There will be microparticles (in stored blood)

More than 9 million people donate blood in the United States every year, according to the American Red Cross. Current guidelines say that blood can be stored for up to six weeks before use.

What happens to red blood cells while they are in storage, which transfusion experts call the “storage lesion”? Multiple studies have shown that older blood may have sub-optimal benefits for patients receiving a transfusion. The reasons include: depletion of the messenger molecule nitric oxide, lysis of red blood cells and alterations in the remaining cells’ stiffness.

To that list, we could add the accumulation of microparticles, tiny membrane-clothed bags that contain proteins and RNA, which have effects on blood vessels and the immune system upon transfusion. Note: microparticles are similar to exosomes but larger – the dividing line for size is about 100 nanometers. Both are much smaller than red blood cells.

EUH blood bank director John Roback recently gave a talk on the blood storage issue, and afterwards, cardiologist Charles Searles and research fellow Adam Mitchell were discussing their work on microparticles that come from red blood cells (RBCs). They have been examining the effects RBC-derived microparticles have on endothelial cells, which line blood vessels, and on immune cells’ stickiness.Red blood cell microparticles280

Mitchell mentioned that he had some striking electron microscope images of microparticles and some of the particles looked like worms. With the aim of maintaining Lab Land’s “Cool Image” feature, I resolved to obtain a few of his photos, and Mitchell generously provided several.

“Those worms definitely had me mesmerized for a while,” he says.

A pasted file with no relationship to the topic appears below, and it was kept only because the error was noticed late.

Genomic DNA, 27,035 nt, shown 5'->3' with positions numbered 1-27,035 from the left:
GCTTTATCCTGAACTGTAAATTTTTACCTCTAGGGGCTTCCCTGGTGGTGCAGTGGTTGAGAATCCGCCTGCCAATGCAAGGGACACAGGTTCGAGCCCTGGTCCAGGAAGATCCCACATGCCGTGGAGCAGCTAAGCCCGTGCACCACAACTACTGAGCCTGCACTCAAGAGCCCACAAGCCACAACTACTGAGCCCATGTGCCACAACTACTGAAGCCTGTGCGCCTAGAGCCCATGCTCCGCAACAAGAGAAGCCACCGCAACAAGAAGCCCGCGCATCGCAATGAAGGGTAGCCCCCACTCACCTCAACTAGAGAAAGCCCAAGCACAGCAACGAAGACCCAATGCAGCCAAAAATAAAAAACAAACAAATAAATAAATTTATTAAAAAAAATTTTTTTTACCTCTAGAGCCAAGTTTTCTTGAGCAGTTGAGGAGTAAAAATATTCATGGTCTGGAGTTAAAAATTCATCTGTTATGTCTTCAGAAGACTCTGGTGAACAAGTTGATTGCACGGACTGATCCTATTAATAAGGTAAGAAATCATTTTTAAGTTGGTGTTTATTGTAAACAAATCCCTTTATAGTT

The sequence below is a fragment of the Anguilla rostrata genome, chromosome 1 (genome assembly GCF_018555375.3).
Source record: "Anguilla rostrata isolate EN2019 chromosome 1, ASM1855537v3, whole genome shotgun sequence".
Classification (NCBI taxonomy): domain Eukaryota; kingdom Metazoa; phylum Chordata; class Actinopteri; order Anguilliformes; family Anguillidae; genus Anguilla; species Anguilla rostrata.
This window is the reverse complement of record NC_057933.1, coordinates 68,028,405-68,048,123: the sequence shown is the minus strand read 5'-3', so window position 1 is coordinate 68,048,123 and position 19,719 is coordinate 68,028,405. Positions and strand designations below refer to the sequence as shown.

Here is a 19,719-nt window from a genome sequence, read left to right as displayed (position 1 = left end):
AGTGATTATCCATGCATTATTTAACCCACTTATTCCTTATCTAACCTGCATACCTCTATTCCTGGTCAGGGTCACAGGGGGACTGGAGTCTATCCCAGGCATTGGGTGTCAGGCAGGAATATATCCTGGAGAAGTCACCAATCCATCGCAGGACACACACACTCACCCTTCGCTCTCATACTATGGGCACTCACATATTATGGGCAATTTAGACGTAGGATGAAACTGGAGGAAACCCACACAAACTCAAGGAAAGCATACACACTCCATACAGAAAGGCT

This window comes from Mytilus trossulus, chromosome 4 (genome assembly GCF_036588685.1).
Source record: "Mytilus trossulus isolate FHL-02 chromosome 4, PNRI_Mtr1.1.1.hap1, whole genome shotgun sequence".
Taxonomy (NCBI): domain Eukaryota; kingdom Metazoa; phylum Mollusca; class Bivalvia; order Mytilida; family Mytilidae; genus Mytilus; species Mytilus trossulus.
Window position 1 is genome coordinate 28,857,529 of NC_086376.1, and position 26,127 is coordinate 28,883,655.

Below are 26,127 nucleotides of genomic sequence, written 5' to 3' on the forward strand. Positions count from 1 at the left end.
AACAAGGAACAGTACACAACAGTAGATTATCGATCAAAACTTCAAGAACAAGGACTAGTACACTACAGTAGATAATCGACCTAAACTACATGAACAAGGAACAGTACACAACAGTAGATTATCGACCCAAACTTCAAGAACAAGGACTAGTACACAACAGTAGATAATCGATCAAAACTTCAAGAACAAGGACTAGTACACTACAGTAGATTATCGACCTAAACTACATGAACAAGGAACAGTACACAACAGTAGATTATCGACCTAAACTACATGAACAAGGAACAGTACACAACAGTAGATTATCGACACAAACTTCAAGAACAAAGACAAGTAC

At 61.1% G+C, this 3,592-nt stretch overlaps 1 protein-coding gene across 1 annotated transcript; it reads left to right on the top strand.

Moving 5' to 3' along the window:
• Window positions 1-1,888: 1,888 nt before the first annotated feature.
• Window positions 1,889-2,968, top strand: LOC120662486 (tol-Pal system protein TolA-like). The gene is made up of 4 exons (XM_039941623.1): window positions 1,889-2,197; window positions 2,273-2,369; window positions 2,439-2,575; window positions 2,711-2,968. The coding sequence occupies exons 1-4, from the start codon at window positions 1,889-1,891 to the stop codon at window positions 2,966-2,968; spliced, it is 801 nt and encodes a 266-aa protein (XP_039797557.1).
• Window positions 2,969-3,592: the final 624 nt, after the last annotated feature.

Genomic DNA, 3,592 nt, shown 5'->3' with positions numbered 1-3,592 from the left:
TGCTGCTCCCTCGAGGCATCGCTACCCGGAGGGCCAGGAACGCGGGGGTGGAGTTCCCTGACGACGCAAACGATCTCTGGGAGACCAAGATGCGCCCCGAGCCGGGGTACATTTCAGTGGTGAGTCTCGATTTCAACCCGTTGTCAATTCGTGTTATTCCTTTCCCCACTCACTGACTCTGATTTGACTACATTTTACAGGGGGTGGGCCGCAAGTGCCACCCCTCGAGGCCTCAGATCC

In his talk, Roback described some of the metabolomics research he has been pursuing with Dean Jones. Instead of focusing only on how long blood should be stored, Roback’s team is examining how much differences between donors may affect donated blood’s capacity to retain its freshness.

In their recent paper in Transfusion Medicine Reviews, the authors concluded:

These results provide future opportunities to more clearly pinpoint the metabolic defects during RBC storage, to identify biomarkers for donor screening and prerelease RBC testing, and to develop improved RBC storage solutions and methodologies.

Background: Emory research has shown that transfusion of donated blood more than three weeks old results in impaired blood vessel function in hospitalized patients, but in contrast, not in healthy volunteers.

Even so, two large prospective clinical trials whose results came out in April (RECESS in cardiac surgery and ABLE in critical care) seem to have resolved concerns about whether transfusing blood that has been stored for a few weeks is substantially affecting patient outcomes. [Although, they did not address transfusion of blood that is close to the limit of 42 days.]

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Posted on by Quinn Eastman in Heart, Immunology Leave a comment

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Quinn Eastman

Science Writer, Research Communications qeastma@emory.edu 404-727-7829 Office

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